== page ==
By Kyle LoJacono
Recent Gaither High graduate Paul Barrett illustrates how important determination and perseverance is, even through tumultuous times and uncertain futures.
The 6-foot-1.5, 180-pound Barrett signed a full-ride scholarship on June 19 to run track at the University of South Florida (USF). It was one of several offers he had to compete in college.
Rewind about two months and the freshly inked Bull had zero offers. That was at the Class 3A state track meet, where Barrett ran away with the 300-meter hurdles championship by posting a time of 37.29 seconds, breaking his own school record.
It didn’t take long for USF to take notice.
“It was maybe a week or two after when they called my coach at Gaither (Jeff Ditman),” Barrett said. He added, “He told me USF was really interested. That’s actually one of the first colleges I saw when I came here and I really wanted to go there from the start.”
Division I men’s track programs like USF can only give 12.69 full scholarships, so coaches tend to split them up to attract more athletes. In comparison, football teams have 85.
“We kept telling him it’ll happen because he’s too good of a runner to not get signed,” Ditman said. “He kept working every day at practice and kept his grades up.”
Barrett, who also played football and soccer, said he never got down because of the lack of scholarship offers.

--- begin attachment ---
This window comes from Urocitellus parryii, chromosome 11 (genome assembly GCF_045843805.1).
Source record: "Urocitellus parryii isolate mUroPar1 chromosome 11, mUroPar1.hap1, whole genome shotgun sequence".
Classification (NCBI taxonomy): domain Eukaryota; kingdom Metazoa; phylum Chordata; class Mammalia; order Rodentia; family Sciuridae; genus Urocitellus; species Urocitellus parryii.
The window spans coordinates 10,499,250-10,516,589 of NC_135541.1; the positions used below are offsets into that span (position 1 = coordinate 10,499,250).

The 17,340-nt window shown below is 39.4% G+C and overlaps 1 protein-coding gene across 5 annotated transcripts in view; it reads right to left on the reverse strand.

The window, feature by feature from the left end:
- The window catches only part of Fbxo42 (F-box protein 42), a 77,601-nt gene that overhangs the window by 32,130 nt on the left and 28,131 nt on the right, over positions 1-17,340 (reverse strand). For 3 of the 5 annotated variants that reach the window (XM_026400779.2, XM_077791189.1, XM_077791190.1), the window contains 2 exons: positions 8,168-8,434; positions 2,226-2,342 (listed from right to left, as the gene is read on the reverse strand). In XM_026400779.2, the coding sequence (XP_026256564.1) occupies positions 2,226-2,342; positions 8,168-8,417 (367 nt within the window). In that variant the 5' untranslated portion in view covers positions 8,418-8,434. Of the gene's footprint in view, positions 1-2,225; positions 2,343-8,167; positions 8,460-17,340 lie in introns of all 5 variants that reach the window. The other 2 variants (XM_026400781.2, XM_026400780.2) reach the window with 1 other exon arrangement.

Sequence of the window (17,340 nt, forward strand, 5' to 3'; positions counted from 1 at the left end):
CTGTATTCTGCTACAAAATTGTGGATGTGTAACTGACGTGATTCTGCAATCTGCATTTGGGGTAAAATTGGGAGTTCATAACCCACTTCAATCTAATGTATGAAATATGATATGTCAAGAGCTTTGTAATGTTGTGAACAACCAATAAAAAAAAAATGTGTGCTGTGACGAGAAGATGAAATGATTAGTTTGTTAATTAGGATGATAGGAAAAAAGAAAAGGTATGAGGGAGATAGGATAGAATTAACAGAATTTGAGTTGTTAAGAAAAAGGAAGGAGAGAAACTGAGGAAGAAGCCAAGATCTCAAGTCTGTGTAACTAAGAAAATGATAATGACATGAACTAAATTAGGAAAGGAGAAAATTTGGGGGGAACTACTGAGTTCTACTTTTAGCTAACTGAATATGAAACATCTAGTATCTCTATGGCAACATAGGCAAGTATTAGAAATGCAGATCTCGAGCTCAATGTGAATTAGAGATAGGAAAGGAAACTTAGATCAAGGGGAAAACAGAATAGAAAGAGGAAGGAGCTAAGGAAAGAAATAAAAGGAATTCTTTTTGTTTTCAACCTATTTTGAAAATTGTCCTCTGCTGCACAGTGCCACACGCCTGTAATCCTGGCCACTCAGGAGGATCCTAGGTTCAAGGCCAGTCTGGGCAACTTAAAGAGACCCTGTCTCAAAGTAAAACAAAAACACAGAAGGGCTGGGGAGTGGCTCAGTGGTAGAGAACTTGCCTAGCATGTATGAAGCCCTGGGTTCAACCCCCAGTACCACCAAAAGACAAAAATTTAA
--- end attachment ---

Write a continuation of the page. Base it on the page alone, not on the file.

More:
“I was just doing what my coaches were telling me to do,” Barrett said. “I thought whatever happened would happen, so I just kept working hard because that’s what I could control. … Sports kept me working hard, really. I’m still just a little kid who wants to play. The way I grew up, being able to play organized sports was always the best part of the day.”
Barrett was born in Montego Bay, Jamaica and moved to the United States at age 11 because his parents, Aedinne McNeil and Paul Barrett Sr., thought it would be a better opportunity for him. He bounced around to different residences, living first with his aunt through his freshman year.
Barrett transferred from Alonso to Gaither as a sophomore when he moved in with his grandmother, Pernel McFarlan. He lived with her for two years before she died.
Besides the blow of losing his grandmother, Barrett also worried about what school he would attend his senior year. He wanted to remain at Gaither, so he moved in with his football teammate Mikhail Reece.
“He actually offered for me to stay with him when he heard I’d have to go back to Alonso,” Barrett said. “I was always over at his house anyway.”
Reece appears more excited about the signing than the laid-back Barrett.
“If anyone deserved this, it’s Paul,” Reece said. “He never wavered. A blow would come his way, and he’d just let it roll off his shoulder. I’m happy for him, but in the back of my head I knew it was going to happen for him. I saw what he was doing and how fast he was. It was just a matter of time.”
The new residence benefitted both young men.
“It was pretty interesting because he really pushed me to get stronger in the weight room,” Barrett said. “I think that really helped me my senior year. I tried to be as strong as him, and he told me he tried to be as fast as me.”
Reece, who signed to play football at Yale University, said he’d given up trying to run faster than Barrett. Instead, he’s settled for winning in a less physical activity.
“I know I can always beat him in Super Smash Brothers video game,” Reece said. “I got him in that.”